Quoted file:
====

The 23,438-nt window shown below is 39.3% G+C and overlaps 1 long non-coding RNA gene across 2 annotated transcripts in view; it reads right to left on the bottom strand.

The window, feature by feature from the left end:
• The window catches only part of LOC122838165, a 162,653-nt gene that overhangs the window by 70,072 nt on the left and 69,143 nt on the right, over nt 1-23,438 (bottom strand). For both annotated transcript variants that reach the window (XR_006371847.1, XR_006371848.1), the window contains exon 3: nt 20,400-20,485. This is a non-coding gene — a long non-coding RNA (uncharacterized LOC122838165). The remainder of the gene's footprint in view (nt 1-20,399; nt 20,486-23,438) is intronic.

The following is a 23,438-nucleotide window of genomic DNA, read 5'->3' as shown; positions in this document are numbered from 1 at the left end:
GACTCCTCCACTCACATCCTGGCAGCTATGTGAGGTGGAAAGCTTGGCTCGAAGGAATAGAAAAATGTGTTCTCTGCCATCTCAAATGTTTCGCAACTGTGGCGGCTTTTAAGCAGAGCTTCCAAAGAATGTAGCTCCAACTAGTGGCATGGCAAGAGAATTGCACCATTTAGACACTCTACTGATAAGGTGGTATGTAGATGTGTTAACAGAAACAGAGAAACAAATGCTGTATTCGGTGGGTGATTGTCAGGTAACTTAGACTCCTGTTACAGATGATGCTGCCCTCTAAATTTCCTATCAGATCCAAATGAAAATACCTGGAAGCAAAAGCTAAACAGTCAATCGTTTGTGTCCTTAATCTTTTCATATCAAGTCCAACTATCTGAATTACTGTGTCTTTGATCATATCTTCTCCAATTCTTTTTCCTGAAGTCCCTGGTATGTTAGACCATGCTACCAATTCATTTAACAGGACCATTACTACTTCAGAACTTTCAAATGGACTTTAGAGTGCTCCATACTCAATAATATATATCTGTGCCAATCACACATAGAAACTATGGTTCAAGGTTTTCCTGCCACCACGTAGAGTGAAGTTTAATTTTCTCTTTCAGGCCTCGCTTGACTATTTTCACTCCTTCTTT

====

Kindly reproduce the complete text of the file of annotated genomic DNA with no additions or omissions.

The 23,438-nt window shown below is 39.3% G+C and overlaps 1 long non-coding RNA gene across 2 annotated transcripts in view; it reads right to left on the bottom strand.

The window, feature by feature from the left end:
• The window catches only part of LOC122838165, a 162,653-nt gene that overhangs the window by 70,072 nt on the left and 69,143 nt on the right, over nt 1-23,438 (bottom strand). For both annotated transcript variants that reach the window (XR_006371847.1, XR_006371848.1), the window contains exon 3: nt 20,400-20,485. This is a non-coding gene — a long non-coding RNA (uncharacterized LOC122838165). The remainder of the gene's footprint in view (nt 1-20,399; nt 20,486-23,438) is intronic.

The following is a 23,438-nucleotide window of genomic DNA, read 5'->3' as shown; positions in this document are numbered from 1 at the left end:
GACTCCTCCACTCACATCCTGGCAGCTATGTGAGGTGGAAAGCTTGGCTCGAAGGAATAGAAAAATGTGTTCTCTGCCATCTCAAATGTTTCGCAACTGTGGCGGCTTTTAAGCAGAGCTTCCAAAGAATGTAGCTCCAACTAGTGGCATGGCAAGAGAATTGCACCATTTAGACACTCTACTGATAAGGTGGTATGTAGATGTGTTAACAGAAACAGAGAAACAAATGCTGTATTCGGTGGGTGATTGTCAGGTAACTTAGACTCCTGTTACAGATGATGCTGCCCTCTAAATTTCCTATCAGATCCAAATGAAAATACCTGGAAGCAAAAGCTAAACAGTCAATCGTTTGTGTCCTTAATCTTTTCATATCAAGTCCAACTATCTGAATTACTGTGTCTTTGATCATATCTTCTCCAATTCTTTTTCCTGAAGTCCCTGGTATGTTAGACCATGCTACCAATTCATTTAACAGGACCATTACTACTTCAGAACTTTCAAATGGACTTTAGAGTGCTCCATACTCAATAATATATATCTGTGCCAATCACACATAGAAACTATGGTTCAAGGTTTTCCTGCCACCACGTAGAGTGAAGTTTAATTTTCTCTTTCAGGCCTCGCTTGACTATTTTCACTCCTTCTTT